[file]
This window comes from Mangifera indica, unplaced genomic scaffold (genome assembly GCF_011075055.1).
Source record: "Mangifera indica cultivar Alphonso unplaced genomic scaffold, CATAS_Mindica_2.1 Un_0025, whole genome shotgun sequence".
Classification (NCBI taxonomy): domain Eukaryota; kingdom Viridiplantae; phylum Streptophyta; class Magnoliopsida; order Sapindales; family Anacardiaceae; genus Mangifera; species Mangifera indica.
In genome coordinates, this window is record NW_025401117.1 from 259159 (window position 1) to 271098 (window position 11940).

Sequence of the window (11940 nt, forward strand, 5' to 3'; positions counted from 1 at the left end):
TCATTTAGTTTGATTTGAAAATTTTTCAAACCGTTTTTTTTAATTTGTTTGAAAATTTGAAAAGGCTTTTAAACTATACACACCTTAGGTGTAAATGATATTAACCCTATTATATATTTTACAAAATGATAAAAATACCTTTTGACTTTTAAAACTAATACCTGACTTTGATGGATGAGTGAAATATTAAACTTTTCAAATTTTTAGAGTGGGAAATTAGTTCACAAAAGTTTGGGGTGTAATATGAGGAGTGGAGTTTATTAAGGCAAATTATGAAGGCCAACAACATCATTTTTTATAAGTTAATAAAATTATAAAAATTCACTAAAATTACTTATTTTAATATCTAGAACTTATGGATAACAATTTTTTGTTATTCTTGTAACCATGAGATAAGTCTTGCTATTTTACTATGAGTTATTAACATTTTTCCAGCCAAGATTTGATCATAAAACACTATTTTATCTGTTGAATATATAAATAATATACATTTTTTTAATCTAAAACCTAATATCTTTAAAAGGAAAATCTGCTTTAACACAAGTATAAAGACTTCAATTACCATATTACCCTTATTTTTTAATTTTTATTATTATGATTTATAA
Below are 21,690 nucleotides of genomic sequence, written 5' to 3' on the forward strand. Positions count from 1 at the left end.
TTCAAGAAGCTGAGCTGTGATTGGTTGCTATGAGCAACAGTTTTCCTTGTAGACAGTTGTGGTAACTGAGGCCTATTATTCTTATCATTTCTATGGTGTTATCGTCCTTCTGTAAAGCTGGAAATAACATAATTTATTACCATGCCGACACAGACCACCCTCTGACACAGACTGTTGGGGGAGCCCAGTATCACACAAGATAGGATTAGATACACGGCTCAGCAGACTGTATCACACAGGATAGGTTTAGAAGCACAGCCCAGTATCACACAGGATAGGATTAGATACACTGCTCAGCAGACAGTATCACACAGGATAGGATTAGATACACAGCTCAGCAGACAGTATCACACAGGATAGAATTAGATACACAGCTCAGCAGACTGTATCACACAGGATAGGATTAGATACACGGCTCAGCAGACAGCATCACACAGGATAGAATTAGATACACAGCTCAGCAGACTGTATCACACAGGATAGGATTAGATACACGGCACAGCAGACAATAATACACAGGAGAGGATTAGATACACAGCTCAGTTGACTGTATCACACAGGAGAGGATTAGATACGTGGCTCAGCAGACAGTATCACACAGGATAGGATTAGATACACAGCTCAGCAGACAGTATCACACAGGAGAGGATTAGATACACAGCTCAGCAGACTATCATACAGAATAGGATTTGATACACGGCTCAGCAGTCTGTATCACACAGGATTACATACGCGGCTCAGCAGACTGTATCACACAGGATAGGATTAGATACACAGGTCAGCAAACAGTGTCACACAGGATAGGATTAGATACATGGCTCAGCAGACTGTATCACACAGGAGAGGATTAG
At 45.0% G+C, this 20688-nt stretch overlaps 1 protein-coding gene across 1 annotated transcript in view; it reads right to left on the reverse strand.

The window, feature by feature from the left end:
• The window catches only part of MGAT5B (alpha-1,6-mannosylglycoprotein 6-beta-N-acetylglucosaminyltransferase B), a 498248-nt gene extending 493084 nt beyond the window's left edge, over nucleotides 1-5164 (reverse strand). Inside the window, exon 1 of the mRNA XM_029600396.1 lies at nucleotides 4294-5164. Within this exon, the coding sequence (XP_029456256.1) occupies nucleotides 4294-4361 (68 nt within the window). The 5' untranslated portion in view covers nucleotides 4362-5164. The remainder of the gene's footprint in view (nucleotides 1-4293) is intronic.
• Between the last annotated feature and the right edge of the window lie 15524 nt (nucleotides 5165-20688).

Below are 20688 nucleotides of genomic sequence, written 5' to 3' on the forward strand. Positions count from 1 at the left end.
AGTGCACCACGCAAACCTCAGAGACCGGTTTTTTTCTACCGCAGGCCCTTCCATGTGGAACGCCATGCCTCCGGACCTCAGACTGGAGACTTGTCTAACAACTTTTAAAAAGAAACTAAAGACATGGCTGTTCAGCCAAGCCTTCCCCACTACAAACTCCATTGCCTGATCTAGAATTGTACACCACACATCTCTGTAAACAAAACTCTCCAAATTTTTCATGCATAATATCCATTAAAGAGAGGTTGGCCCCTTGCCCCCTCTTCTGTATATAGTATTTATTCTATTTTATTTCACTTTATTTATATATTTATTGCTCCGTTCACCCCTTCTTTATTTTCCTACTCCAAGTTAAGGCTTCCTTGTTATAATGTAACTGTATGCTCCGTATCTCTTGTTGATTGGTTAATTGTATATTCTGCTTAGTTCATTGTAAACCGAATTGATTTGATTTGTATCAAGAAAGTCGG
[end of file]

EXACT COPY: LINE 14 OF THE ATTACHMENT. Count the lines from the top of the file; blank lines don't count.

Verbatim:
AGTGCACCACGCAAACCTCAGAGACCGGTTTTTTTCTACCGCAGGCCCTTCCATGTGGAACGCCATGCCTCCGGACCTCAGACTGGAGACTTGTCTAACAACTTTTAAAAAGAAACTAAAGACATGGCTGTTCAGCCAAGCCTTCCCCACTACAAACTCCATTGCCTGATCTAGAATTGTACACCACACATCTCTGTAAACAAAACTCTCCAAATTTTTCATGCATAATATCCATTAAAGAGAGGTTGGCCCCTTGCCCCCTCTTCTGTATATAGTATTTATTCTATTTTATTTCACTTTATTTATATATTTATTGCTCCGTTCACCCCTTCTTTATTTTCCTACTCCAAGTTAAGGCTTCCTTGTTATAATGTAACTGTATGCTCCGTATCTCTTGTTGATTGGTTAATTGTATATTCTGCTTAGTTCATTGTAAACCGAATTGATTTGATTTGTATCAAGAAAGTCGG